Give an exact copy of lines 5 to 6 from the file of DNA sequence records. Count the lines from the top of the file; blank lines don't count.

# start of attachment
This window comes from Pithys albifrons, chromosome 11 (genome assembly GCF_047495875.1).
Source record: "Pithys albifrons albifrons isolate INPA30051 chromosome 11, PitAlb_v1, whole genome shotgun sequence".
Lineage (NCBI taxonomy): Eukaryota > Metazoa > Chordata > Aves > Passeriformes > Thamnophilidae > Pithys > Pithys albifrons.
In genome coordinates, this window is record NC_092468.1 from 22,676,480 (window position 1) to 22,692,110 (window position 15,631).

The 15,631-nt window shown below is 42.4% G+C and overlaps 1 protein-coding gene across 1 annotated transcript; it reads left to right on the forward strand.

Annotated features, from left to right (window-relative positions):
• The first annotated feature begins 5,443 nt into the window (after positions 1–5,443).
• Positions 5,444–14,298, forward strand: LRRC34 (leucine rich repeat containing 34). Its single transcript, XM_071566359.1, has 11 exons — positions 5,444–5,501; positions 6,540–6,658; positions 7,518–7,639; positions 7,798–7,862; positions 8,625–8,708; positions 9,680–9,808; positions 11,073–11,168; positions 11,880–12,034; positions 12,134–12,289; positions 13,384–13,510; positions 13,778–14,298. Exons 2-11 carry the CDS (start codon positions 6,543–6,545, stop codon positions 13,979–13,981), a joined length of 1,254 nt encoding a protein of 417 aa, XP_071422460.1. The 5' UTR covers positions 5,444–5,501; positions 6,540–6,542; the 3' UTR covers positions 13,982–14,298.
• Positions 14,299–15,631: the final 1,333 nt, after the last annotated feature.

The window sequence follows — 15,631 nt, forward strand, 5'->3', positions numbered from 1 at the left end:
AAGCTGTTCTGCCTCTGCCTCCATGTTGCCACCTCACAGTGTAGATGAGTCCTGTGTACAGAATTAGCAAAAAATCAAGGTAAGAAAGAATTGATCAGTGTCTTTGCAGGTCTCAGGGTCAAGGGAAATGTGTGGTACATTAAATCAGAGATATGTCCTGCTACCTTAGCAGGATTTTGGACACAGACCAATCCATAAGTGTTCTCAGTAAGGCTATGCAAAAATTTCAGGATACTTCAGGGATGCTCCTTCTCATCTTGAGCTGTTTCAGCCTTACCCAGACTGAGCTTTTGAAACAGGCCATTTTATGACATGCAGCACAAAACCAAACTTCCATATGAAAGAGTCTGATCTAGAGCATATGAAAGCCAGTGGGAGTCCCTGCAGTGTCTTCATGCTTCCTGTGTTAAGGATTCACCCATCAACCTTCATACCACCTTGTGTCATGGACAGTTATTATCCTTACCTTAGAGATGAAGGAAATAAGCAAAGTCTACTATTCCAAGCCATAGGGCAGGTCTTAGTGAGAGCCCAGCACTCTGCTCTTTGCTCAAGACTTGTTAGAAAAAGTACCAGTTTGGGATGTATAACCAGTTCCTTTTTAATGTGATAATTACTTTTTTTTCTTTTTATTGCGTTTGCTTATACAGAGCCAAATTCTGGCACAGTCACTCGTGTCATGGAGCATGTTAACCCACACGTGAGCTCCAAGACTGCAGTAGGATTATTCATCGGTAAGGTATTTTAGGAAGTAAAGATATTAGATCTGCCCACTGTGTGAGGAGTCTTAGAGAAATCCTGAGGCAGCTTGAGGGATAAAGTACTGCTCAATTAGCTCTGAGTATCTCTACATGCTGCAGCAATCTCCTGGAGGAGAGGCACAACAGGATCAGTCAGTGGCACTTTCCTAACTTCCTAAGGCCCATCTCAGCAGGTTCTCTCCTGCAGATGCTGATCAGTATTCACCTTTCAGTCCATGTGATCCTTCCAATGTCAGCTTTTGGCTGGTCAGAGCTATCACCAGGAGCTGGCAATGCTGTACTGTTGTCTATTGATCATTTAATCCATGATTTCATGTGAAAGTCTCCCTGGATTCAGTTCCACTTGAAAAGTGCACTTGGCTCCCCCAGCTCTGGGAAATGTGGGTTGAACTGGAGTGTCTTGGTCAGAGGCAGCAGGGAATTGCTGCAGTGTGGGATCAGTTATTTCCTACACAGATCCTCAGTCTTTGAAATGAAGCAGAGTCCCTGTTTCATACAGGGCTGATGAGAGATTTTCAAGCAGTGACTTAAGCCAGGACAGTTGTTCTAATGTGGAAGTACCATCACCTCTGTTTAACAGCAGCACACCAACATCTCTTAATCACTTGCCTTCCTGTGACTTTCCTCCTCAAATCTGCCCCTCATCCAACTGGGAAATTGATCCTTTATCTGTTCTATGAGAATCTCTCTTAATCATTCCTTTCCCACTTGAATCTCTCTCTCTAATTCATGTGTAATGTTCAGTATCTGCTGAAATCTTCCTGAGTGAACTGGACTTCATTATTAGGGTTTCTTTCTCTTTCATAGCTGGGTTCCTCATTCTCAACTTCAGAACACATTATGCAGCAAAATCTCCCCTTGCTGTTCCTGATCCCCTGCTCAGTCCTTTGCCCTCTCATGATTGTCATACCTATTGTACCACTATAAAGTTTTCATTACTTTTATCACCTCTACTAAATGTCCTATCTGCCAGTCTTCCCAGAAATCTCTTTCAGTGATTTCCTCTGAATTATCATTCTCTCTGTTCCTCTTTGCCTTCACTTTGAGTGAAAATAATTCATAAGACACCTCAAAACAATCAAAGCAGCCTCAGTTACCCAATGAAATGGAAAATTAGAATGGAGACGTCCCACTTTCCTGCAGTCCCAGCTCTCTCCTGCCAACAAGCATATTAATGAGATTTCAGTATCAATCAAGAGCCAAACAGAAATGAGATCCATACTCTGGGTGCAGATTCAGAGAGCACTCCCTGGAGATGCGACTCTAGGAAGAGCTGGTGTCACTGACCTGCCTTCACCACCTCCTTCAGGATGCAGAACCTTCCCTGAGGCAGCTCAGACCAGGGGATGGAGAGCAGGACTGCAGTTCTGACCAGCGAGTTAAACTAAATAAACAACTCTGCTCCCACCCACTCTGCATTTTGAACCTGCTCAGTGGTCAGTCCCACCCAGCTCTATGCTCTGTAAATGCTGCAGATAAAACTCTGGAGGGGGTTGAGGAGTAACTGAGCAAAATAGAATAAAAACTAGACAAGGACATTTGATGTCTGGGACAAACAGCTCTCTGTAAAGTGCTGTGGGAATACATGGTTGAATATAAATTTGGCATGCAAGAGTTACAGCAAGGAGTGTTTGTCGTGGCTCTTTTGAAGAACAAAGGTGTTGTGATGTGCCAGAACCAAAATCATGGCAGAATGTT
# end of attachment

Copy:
The 15,631-nt window shown below is 42.4% G+C and overlaps 1 protein-coding gene across 1 annotated transcript; it reads left to right on the forward strand.

Annotated features, from left to right (window-relative positions):